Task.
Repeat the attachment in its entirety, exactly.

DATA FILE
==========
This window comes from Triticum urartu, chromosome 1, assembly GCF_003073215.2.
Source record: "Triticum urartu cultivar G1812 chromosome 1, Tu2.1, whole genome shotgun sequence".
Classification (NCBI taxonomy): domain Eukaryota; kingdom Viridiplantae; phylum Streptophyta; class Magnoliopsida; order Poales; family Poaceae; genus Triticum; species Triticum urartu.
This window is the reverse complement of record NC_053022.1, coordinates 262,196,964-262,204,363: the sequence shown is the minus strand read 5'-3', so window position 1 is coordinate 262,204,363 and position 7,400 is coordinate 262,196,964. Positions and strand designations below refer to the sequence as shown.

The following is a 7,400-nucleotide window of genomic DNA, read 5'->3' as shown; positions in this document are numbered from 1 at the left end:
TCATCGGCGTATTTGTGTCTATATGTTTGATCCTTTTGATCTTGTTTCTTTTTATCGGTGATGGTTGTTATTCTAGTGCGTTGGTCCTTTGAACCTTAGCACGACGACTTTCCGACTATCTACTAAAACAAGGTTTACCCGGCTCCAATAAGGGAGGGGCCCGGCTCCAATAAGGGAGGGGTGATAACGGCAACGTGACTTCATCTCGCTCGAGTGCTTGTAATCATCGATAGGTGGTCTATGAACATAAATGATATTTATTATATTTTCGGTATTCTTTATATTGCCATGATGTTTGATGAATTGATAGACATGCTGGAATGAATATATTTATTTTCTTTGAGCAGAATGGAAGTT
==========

This window comes from Triticum urartu, chromosome 1, assembly GCF_003073215.2.
Source record: "Triticum urartu cultivar G1812 chromosome 1, Tu2.1, whole genome shotgun sequence".
Classification (NCBI taxonomy): domain Eukaryota; kingdom Viridiplantae; phylum Streptophyta; class Magnoliopsida; order Poales; family Poaceae; genus Triticum; species Triticum urartu.
This window is the reverse complement of record NC_053022.1, coordinates 262,196,964-262,204,363: the sequence shown is the minus strand read 5'-3', so window position 1 is coordinate 262,204,363 and position 7,400 is coordinate 262,196,964. Positions and strand designations below refer to the sequence as shown.

The following is a 7,400-nucleotide window of genomic DNA, read 5'->3' as shown; positions in this document are numbered from 1 at the left end:
TCATCGGCGTATTTGTGTCTATATGTTTGATCCTTTTGATCTTGTTTCTTTTTATCGGTGATGGTTGTTATTCTAGTGCGTTGGTCCTTTGAACCTTAGCACGACGACTTTCCGACTATCTACTAAAACAAGGTTTACCCGGCTCCAATAAGGGAGGGGCCCGGCTCCAATAAGGGAGGGGTGATAACGGCAACGTGACTTCATCTCGCTCGAGTGCTTGTAATCATCGATAGGTGGTCTATGAACATAAATGATATTTATTATATTTTCGGTATTCTTTATATTGCCATGATGTTTGATGAATTGATAGACATGCTGGAATGAATATATTTATTTTCTTTGAGCAGAATGGAAGTT